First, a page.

Okonjo-Iweala Refutes $63b Debt Claim By APC

Dr Ngozi Okonjo-IwealaNigeria’s Minister of Finance has refuted claims that the President Goodluck Jonathan’s administration is leaving behind a backlog of debt to the tune of $63 billion.

Dr. Ngozi Okonjo-Iweala, who spoke at a forum organised by finance correspondents in Abuja, the nation’s capital, noted that the explained that the amount was the total debt profile the nation owed between 1960 to date.

While noting that President Jonathan’s administration has the lowest debt profile in the nation’s history, she added that borrowed funds were used to stimulate growth in critical sectors which include the rail, ‎agriculture and power sectors.

The APC National Chairman, Chief John Oyegun, had lamented during a retreat organised for newly elected senators of the APC, that it would take over 228 years to repay Nigeria’s debt, which they said was accumulated by the outgoing administration.

But Dr. Okonjo-Iweala pointed out that the outgoing administration has done measurably well in ‎maintaining low inflation rate, building road networks and improving agricultural productivity, among other accomplishments.

Okonjo-Iweala Tasks Incoming Government On Job Creation

Okonjo-IwealaNigeria’s Minister of Finance has tasked the incoming administration of the President-elect, General Muhammadu Buhari (rtd), on job creation and infrastructural development.

During a session on Sunday with reporters in Abuja, the nation’s capital, Dr Ngozi Okonjo-Iweala said that over 1.4 million jobs had been created annually in the past four years, by the Goodluck Jonathan’s administration.

She also noted that over 3,000 youths in the country had benefited from the Youth Enterprise With Innovation in Nigerian Scheme, popularly called “YouWIN”.

“That they are 3,900 young people called YouWinners today. You cannot take it away that the mortgage institution was created. The new enterprise bank will provide needed funds for SMEs,” she said, listing the achievements of the administration in the area of job creation.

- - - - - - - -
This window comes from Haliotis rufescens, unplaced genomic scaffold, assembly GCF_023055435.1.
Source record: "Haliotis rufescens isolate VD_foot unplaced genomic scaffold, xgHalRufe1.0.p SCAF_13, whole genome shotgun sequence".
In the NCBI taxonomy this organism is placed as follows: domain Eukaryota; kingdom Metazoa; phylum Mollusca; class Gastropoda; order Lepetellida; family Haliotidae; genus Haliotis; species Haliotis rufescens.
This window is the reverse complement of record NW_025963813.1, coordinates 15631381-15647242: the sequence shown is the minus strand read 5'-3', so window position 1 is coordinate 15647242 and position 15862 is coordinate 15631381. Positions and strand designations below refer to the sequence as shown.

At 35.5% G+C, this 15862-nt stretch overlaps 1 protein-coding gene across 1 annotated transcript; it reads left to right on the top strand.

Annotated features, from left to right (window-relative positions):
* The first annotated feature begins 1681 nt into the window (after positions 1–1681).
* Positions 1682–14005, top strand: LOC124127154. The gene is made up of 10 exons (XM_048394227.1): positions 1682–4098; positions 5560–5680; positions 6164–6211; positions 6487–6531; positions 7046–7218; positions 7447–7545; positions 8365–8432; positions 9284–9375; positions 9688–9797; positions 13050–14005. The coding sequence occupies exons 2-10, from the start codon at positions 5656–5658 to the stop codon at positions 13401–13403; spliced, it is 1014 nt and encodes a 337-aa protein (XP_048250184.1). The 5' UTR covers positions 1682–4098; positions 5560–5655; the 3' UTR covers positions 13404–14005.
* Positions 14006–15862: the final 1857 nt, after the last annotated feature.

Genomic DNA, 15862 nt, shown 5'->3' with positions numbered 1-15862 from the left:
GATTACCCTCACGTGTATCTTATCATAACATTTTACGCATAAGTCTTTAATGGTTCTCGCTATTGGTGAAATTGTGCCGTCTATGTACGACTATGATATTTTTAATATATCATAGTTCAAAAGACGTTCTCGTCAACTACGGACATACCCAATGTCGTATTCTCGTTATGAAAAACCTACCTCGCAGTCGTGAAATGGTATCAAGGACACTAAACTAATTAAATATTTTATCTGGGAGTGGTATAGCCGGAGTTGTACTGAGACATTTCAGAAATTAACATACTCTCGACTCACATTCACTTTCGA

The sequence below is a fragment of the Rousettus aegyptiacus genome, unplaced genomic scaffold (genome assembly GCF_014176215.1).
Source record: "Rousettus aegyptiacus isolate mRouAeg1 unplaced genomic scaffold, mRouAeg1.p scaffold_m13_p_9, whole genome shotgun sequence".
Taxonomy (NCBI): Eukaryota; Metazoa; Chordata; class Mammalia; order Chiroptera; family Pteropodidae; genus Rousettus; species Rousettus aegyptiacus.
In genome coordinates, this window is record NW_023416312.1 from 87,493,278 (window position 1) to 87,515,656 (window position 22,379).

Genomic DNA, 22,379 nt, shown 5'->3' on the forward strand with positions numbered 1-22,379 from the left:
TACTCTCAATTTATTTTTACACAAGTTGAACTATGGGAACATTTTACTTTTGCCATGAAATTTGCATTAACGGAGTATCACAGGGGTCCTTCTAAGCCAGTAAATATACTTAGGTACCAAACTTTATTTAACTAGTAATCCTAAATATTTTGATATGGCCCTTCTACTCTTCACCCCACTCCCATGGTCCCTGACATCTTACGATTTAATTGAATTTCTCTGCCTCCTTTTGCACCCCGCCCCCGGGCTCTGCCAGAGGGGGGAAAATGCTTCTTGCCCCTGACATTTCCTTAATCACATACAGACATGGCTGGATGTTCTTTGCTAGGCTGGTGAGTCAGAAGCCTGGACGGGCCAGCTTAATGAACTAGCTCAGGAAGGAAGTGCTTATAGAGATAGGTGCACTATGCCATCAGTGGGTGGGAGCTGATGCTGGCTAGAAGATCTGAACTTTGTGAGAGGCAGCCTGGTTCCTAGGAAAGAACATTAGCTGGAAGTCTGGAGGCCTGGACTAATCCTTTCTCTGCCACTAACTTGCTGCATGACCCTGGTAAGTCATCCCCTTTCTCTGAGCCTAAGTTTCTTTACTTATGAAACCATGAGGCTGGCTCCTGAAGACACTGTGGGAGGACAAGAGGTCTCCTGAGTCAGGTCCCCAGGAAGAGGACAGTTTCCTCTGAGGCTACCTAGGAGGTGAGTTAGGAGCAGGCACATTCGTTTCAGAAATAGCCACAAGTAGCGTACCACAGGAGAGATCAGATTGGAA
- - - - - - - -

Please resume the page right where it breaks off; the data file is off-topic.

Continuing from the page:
However, Dr Okonjo-Iweala advised the incoming administration to focus on how to create jobs through the newly established development bank, as well as continue with other policies put in place by President Jonathan’s administration.

The Minister had weeks ago urged the incoming government to look at the economic policies that the current administration had put in place, as foundation and put more policies in place that would further ensure further economic growth.

$25 Billion Of Unremitted $49.8 Billion Accounted For

The Nigerian Minister of Finance, Dr. Ngozi Okonjo-Iweala, says $25 billion of the alleged unremitted $49.8 billion by the Nigerian National Petroleum Corporation (NNPC) to the Federation Account have been accounted for.

The Governor of the Central Bank of Nigeria, Mr Sanusi Lamido Sanusi, in a letter to the Nigerian President, Dr. Goodluck Jonathan, alleged that $49.8 billion have not been remitted to the Federation Account by the NNPC. Sanusi said that the sum accrued over a period of 18 months – January 2012 to July 2013.

At a meeting with the Minister of Petroleum Resources, Mrs Diezani Alison-Madueke and Mr Sanusi, in Abuja on Thursday, Dr Okonjo-Iweala, described the controversy as a misconception.

She however admitted to a shortfall in remittances to the federation account but assured Nigerians that it was a normal incident that requires reconciliation.

“Reconciliation is still on-going between the parties involved,” she said.

Mrs Alison-Madueke said there were efforts to double production and reduce the consistent cases of oil theft which might be responsible for some shortfalls.

The NNPC had denied Sanusi’s claims, insisting that the apex bank boss lacked the knowledge of how monies are remitted to the Federation Account by the corporation.

The Minister of Finance’s confirmation that $25 billion has been accounted for will cushion the effect the alleged missing funds was having on the polity, our correspondent, Gloria Ume-Ezeoke, said.

“This meeting opened up in detail where the nation’s missing $49.8 billion dollar oil revenue has been. It has been established that a large chunk of the money is still missing in spite of the on-going reconciliatory of accounts, but what is unclear is the where about of the balance of the missing fund,” Ume-Ezeoke said.